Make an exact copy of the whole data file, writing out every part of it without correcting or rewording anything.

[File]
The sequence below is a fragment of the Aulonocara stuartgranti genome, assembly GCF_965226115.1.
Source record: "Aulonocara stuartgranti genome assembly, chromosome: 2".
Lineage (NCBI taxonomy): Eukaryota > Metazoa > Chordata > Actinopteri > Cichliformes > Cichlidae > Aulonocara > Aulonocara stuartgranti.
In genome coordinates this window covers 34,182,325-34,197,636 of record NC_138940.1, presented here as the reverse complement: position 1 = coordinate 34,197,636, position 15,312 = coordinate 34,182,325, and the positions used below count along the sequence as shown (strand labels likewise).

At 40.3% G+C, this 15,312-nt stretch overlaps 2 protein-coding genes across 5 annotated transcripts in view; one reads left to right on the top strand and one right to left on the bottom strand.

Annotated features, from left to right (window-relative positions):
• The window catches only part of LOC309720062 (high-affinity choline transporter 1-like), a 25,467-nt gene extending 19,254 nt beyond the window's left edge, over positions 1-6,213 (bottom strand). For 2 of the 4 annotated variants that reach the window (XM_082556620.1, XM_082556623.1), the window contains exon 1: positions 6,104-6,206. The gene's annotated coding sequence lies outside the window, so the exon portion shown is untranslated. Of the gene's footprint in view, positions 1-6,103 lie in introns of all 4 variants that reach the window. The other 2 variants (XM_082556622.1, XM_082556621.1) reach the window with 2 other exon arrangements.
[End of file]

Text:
The sequence below is a fragment of the Aulonocara stuartgranti genome, assembly GCF_965226115.1.
Source record: "Aulonocara stuartgranti genome assembly, chromosome: 2".
Lineage (NCBI taxonomy): Eukaryota > Metazoa > Chordata > Actinopteri > Cichliformes > Cichlidae > Aulonocara > Aulonocara stuartgranti.
In genome coordinates this window covers 34,182,325-34,197,636 of record NC_138940.1, presented here as the reverse complement: position 1 = coordinate 34,197,636, position 15,312 = coordinate 34,182,325, and the positions used below count along the sequence as shown (strand labels likewise).

At 40.3% G+C, this 15,312-nt stretch overlaps 2 protein-coding genes across 5 annotated transcripts in view; one reads left to right on the top strand and one right to left on the bottom strand.

Annotated features, from left to right (window-relative positions):
• The window catches only part of LOC309720062 (high-affinity choline transporter 1-like), a 25,467-nt gene extending 19,254 nt beyond the window's left edge, over positions 1-6,213 (bottom strand). For 2 of the 4 annotated variants that reach the window (XM_082556620.1, XM_082556623.1), the window contains exon 1: positions 6,104-6,206. The gene's annotated coding sequence lies outside the window, so the exon portion shown is untranslated. Of the gene's footprint in view, positions 1-6,103 lie in introns of all 4 variants that reach the window. The other 2 variants (XM_082556622.1, XM_082556621.1) reach the window with 2 other exon arrangements.